Isabella has films within films, plays within plays, and people within people. As in its central mise en abyme, the director creates an abyss of rhyme and recurrence. His mode of adaptation works reflexively, where these layers upon layers lead to a sense of collapse.
The actors interpret their often dense monologues with an admirable naturalness and, perhaps more importantly, truly work to convey the act of listening. In many ways, the work of Puiu in guiding the actors through the genuinely demanding material is a more impressive achievement than the heightened realism of The Death of Mr. Larazescu.
In this nonlinear narrative, which abruptly, frequently jumps back eight years in time to glean moments from Sibyl’s former life and love, choppy scenes have the effect of disorienting, painful memories resurfaced, like picking up the disordered pieces of diary pages torn to bits.
This plague is in no way biological or scientific; it is profoundly subjective and insurmountable. Seimetz stresses the inexplicable nature of the belief by depicting it as a sort of neon Protestant visitation that appears to each successive victim, rendered by cinematographer Jay Keitel as a hypnotic light show.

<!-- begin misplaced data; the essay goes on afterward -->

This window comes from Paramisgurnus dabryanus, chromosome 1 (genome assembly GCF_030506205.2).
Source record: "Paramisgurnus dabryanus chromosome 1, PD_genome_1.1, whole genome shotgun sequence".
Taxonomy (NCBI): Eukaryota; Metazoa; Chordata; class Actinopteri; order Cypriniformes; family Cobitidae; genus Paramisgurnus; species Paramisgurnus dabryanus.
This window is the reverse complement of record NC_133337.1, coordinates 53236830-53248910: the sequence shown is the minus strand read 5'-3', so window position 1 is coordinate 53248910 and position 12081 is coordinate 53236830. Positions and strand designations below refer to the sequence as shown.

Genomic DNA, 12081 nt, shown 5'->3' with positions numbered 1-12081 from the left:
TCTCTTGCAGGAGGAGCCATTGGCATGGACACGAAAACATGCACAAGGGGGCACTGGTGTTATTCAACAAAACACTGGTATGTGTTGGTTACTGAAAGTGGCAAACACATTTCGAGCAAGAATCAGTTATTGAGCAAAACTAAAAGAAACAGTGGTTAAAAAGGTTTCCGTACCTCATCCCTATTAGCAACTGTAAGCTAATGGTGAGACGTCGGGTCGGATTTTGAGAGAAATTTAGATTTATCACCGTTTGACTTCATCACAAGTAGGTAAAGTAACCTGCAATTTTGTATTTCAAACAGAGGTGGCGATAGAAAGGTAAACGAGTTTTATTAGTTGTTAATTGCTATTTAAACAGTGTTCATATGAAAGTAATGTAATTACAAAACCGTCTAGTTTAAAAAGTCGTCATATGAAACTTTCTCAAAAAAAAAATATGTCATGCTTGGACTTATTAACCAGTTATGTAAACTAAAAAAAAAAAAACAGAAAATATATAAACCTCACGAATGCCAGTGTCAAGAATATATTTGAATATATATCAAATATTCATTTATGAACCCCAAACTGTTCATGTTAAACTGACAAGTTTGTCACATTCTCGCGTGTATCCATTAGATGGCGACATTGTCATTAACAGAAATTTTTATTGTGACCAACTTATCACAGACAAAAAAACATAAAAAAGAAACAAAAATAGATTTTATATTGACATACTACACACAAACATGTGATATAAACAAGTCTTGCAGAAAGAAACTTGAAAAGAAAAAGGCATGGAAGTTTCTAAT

The corrections center actually functions as a reprieve for many of these women, who went from abusive childhoods straight into abusive marriages when they were as young as 12. The fact that a male filmmaker is let into this world shows their trust of him.
There is a difference between making a film of sociopolitical and cultural value and making a film about important sociopolitical and cultural matters. In some cases the latter may beget the former, but it is not a given.
Lee has never been any more obsessed with race than the country he has vigorously documented over the course of his multi-decade career. The ideas he explores and the stories he tells about the myriad of black experiences seem excessive only in a canon that all but ignores them.
His movies are about fraught relationships and breakdowns in communication, but without any histrionics; they often fracture time and chronology, but not in a cloying or self-consciously experimental way. They are so emotionally transparent that they run the risk of being mistaken for simple-minded.
Lest his film be charged with trafficking in the same philistine stuff as pornography, Serra rarely, if ever, allows his erotica to be, well, erotic. Not as well versed in the art of the exaggerated orgasm as adult-film actors, his nonprofessionals are awkward and imprecise.